Not since Leonardo secretly dissected cadavers in renaissance Italy
has art paid as much attention to medicine as, it has in the last few
years. Perhaps this is a reflection of the cultural losses dues to AIDS
or the unraveling of human genes and the pictorialization of life through
computer imaging. Curator Kamikanda Kei at the ICC museum has explored
the area and put together a fascinating collection of art that connects
with medicine. Eight artists from Japan and around the world are included
in the exhibition 'Medicine as metaphor -- Art and Medicine'.
Artist Yama Da Ryu's installation uses the alphabet symbols from the DNA
model to represent all of life in just 5 letters; A, T, G, C, and U. These
letters -- the building blocks of life -- wizz around his installation
on mini red and yellow LED screens. Yama Da arranges the LED's in circles.
These flashing and dizzying displays of our genetic modules are mounted
on beds of beans. The beans are 'seeds of life' but are also the center
of controversial agricultural gene modification.
The visual arts rely on complex connections between eyes and brains. Understanding
those mechanisms is the business of Science and medicine. Accordingly
it is little wonder that 75% of the works in this exhibition feature these
organs. Visual Brains is the title of a the collaborative duo of Sei Kazama
and Hatsune Ohtsu. Both also work as television producers. Their 'self
portrait ' documentary video piece 'Scale' records the tests and measurements
that modern society has reduced childbirth to. Surrounding the video screen
are photographs of XY chromosomes from DNA tests.
Australian artist Justine Cooper has used MIR scans to create self-portraits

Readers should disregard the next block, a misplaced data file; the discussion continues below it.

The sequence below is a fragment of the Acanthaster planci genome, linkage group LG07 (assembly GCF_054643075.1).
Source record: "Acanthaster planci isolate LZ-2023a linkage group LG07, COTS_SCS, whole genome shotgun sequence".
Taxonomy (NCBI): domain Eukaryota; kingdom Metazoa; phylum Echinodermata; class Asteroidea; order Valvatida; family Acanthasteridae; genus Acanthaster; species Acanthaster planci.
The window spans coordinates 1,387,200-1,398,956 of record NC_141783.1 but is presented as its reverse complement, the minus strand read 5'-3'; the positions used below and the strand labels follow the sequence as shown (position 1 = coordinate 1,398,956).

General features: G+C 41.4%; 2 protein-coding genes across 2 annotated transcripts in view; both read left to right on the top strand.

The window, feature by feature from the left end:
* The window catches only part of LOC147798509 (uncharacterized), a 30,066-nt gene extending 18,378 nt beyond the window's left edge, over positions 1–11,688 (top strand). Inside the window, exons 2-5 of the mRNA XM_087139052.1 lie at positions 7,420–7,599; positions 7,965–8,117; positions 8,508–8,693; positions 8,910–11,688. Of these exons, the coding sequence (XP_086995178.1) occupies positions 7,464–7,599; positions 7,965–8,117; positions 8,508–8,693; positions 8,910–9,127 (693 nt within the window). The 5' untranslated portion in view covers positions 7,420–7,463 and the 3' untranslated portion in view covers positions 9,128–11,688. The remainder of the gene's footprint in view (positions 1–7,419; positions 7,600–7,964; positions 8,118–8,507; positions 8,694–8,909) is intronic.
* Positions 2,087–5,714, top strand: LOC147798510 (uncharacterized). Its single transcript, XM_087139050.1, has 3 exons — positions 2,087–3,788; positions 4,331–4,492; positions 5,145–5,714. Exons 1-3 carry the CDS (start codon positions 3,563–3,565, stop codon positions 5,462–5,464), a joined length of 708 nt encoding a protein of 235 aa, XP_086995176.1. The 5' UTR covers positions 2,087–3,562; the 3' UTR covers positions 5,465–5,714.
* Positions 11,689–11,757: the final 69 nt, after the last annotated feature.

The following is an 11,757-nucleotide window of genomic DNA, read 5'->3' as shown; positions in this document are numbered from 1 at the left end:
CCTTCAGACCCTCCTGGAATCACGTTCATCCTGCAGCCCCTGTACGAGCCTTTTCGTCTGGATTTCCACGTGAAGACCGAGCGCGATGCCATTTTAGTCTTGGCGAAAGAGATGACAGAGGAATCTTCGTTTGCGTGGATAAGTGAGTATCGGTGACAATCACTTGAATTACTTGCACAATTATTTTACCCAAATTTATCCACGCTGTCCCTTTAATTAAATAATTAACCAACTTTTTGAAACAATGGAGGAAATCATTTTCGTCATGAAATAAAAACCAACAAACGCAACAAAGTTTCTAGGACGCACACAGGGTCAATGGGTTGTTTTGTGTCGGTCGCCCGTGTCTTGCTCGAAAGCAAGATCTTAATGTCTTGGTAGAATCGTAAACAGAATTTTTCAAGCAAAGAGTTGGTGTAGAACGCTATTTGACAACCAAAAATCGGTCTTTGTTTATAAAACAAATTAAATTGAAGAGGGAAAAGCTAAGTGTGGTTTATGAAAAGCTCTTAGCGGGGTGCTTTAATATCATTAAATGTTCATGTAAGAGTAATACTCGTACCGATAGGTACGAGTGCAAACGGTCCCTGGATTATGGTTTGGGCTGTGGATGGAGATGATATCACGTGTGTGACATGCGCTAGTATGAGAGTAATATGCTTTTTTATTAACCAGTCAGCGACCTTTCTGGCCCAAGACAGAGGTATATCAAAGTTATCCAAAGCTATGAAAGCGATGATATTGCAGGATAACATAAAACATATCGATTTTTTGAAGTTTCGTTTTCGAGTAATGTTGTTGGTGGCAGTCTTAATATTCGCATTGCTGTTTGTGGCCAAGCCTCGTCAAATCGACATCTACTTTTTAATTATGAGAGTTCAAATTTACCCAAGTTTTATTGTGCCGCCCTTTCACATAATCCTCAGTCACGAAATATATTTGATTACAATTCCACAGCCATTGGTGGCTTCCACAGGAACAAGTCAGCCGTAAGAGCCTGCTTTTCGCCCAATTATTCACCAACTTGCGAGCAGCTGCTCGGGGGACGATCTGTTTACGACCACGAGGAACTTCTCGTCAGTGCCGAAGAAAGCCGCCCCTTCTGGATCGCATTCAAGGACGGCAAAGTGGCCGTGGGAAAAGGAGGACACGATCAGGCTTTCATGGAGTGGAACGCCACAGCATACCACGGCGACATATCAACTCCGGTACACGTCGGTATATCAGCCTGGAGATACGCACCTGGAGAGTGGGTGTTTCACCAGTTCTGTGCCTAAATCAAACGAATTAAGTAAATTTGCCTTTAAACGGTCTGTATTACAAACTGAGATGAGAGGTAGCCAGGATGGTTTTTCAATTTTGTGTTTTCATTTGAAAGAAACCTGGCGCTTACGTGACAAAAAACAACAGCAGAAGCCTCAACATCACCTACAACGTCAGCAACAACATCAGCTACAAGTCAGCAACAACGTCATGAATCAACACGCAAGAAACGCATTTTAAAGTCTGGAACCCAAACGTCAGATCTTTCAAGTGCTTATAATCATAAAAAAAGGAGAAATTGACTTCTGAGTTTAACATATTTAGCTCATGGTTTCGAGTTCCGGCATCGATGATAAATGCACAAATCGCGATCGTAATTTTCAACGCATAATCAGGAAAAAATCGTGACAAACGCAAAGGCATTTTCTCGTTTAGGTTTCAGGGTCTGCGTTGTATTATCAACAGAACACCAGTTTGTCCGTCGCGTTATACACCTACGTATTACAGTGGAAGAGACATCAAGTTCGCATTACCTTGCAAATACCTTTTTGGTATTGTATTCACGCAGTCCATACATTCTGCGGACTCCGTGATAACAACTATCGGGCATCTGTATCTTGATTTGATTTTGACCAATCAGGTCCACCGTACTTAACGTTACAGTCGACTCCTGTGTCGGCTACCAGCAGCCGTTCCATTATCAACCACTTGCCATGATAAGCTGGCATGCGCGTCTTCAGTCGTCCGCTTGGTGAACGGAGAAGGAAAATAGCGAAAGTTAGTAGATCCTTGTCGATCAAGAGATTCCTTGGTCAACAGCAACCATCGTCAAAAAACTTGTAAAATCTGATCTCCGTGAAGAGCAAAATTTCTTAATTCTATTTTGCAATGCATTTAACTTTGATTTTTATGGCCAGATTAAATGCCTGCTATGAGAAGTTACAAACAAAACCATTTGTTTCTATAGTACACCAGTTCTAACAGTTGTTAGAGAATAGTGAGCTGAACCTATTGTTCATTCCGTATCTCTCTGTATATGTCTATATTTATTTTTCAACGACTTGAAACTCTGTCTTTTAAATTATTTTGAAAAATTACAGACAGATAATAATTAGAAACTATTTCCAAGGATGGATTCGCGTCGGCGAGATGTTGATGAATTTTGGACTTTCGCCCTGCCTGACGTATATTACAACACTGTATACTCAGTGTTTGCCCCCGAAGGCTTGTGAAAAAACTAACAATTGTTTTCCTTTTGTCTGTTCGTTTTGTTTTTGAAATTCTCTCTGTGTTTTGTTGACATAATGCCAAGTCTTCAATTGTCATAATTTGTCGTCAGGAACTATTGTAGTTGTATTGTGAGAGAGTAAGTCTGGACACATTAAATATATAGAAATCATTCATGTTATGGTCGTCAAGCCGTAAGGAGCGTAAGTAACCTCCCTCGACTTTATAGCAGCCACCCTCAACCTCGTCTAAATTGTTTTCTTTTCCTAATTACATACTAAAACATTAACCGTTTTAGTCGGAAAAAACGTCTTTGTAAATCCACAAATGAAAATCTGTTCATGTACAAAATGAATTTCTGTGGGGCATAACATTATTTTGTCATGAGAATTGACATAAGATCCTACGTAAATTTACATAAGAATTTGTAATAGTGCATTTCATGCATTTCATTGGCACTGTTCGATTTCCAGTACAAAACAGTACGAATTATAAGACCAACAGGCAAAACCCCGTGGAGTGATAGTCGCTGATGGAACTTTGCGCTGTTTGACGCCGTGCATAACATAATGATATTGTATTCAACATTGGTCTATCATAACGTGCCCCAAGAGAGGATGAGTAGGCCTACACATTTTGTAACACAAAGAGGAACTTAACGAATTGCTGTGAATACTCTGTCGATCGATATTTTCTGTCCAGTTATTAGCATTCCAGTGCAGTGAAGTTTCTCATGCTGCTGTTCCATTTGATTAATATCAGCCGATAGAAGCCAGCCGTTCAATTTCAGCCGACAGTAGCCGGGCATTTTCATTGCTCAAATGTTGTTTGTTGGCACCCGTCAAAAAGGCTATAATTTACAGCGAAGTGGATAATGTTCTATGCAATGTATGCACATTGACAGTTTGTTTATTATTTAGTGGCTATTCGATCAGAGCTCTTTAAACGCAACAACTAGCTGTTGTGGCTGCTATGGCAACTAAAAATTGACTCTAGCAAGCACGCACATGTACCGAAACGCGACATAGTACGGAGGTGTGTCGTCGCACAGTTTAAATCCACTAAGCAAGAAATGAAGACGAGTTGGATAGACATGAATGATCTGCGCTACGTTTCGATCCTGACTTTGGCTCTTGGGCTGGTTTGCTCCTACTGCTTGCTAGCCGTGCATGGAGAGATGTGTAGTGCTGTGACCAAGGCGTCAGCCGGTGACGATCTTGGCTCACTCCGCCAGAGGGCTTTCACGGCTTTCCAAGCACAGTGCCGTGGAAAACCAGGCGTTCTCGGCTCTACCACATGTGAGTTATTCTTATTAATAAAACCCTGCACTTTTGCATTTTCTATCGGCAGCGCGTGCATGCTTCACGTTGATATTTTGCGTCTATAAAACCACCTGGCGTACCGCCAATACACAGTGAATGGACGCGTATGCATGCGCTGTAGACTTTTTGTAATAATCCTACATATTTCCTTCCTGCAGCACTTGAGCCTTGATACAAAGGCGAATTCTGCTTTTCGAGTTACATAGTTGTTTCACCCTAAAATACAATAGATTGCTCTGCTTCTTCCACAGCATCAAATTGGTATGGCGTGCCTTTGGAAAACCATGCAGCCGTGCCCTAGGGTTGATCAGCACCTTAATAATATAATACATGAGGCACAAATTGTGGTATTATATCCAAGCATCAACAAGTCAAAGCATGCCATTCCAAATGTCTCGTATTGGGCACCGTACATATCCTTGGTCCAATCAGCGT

of her. 'Trapp self portrait 1998 uses MIR scans of her head. These are
captured on glass plate and arranged in order to create a picture of her
head that becomes visible when viewed from an oblique angle. By bobbing
about the viewer can reconstruct the head of the artist. Rapt also created
using MIR scans to create an animated video which takes the viewer through
a roller coaster journey through her anatomy until climactically reaching
Mihoko Kosugi and Yasuhiko Ando's 1991 installation 'stolen bodies' is
given new life in a recreation for this exhibition. The piece, which includes
multiple video monitors, examines issues associated with organ transplants.
Eyes, pumping hearts and other bit of the bodies appear across the various
screens. Ominously the center of the space is filled with a table like
lifesized indented outline of the human figure Ð the annonimous donor.
Parts of bodies shifting from monitor to monitor cast questions of ownership
and identity. It is a mesmerizing and alarming vision; questions of life
and death ripple with every movement.
'Doctor's hand' is a series of works begun in 1990 by Lisa Inoue. Her
latest in this series is on display in this exhibition. 'Doctor's Hand',
literally allows visitors to experience the use of the remote mechanical
hands used by doctor's and scientists in surgery and experiement to ensure
separationn and safety from patients. Inue is also a medical historian
and her research has focussed on the experiments and writings of 19th
century medical researcher Sydney Ringer. Another instalation in the exhibiotn
by Inue uses artificial lungs and monitoring technology to simulate ideas
proposed by Ringer.
Also in the exhibitonn are the body art fashions by works by Eri Matsui
and Shingo harada. These cloths use the internal life systems of the body,
such as the circulatorary system as the basiss for cloting desing. , the
photographs of Makiko Koie Looking like abstract paintings of daubs of
color are of the microscopic cells of our bodies. The large pieces are
composed of multiple sections of a mass of cells.
The installation 'Kitchen ver. 2.0 Canon', by Kaoru Motomiya, is a light
hearted and jolly work. THe bodies dietry system is the focus of this
work based in a pink kitchen and which inlcudes a video of an over abundance
of olive oil. This is a facinating exhition of art that examines the human
body utilizing a range of new medical and research technologies. It is
also art that incorporates new multi-media technologies --from electron
microscopic imagering to computer generated virtual worlds-- in its display.
Contemporary art of interest to all.